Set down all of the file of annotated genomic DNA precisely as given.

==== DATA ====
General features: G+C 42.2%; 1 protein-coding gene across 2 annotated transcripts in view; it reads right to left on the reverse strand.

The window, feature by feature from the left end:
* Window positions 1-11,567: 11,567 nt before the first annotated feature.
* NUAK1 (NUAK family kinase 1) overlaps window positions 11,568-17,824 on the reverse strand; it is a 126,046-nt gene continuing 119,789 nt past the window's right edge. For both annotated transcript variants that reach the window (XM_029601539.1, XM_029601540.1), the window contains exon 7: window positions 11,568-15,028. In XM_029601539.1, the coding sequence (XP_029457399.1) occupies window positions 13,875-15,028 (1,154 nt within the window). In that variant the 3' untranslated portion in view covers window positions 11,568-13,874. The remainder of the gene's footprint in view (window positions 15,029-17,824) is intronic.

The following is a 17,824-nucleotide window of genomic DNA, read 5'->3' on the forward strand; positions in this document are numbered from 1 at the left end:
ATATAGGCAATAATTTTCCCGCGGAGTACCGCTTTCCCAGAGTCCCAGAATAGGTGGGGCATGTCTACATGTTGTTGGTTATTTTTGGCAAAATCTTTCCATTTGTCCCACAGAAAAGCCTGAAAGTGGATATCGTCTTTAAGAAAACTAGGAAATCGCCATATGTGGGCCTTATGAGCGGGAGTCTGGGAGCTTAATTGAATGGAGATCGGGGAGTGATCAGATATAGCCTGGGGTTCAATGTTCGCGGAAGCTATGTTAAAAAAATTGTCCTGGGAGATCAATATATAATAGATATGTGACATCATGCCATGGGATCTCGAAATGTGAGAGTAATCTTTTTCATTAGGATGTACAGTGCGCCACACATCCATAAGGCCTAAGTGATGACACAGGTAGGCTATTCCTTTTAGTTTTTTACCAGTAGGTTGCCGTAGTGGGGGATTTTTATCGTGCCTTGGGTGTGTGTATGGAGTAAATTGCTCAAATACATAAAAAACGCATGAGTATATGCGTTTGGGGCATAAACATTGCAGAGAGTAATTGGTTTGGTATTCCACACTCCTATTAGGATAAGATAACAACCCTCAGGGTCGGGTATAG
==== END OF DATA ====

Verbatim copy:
General features: G+C 42.2%; 1 protein-coding gene across 2 annotated transcripts in view; it reads right to left on the reverse strand.

The window, feature by feature from the left end:
* Window positions 1-11,567: 11,567 nt before the first annotated feature.
* NUAK1 (NUAK family kinase 1) overlaps window positions 11,568-17,824 on the reverse strand; it is a 126,046-nt gene continuing 119,789 nt past the window's right edge. For both annotated transcript variants that reach the window (XM_029601539.1, XM_029601540.1), the window contains exon 7: window positions 11,568-15,028. In XM_029601539.1, the coding sequence (XP_029457399.1) occupies window positions 13,875-15,028 (1,154 nt within the window). In that variant the 3' untranslated portion in view covers window positions 11,568-13,874. The remainder of the gene's footprint in view (window positions 15,029-17,824) is intronic.

The following is a 17,824-nucleotide window of genomic DNA, read 5'->3' on the forward strand; positions in this document are numbered from 1 at the left end:
ATATAGGCAATAATTTTCCCGCGGAGTACCGCTTTCCCAGAGTCCCAGAATAGGTGGGGCATGTCTACATGTTGTTGGTTATTTTTGGCAAAATCTTTCCATTTGTCCCACAGAAAAGCCTGAAAGTGGATATCGTCTTTAAGAAAACTAGGAAATCGCCATATGTGGGCCTTATGAGCGGGAGTCTGGGAGCTTAATTGAATGGAGATCGGGGAGTGATCAGATATAGCCTGGGGTTCAATGTTCGCGGAAGCTATGTTAAAAAAATTGTCCTGGGAGATCAATATATAATAGATATGTGACATCATGCCATGGGATCTCGAAATGTGAGAGTAATCTTTTTCATTAGGATGTACAGTGCGCCACACATCCATAAGGCCTAAGTGATGACACAGGTAGGCTATTCCTTTTAGTTTTTTACCAGTAGGTTGCCGTAGTGGGGGATTTTTATCGTGCCTTGGGTGTGTGTATGGAGTAAATTGCTCAAATACATAAAAAACGCATGAGTATATGCGTTTGGGGCATAAACATTGCAGAGAGTAATTGGTTTGGTATTCCACACTCCTATTAGGATAAGATAACAACCCTCAGGGTCGGGTATAG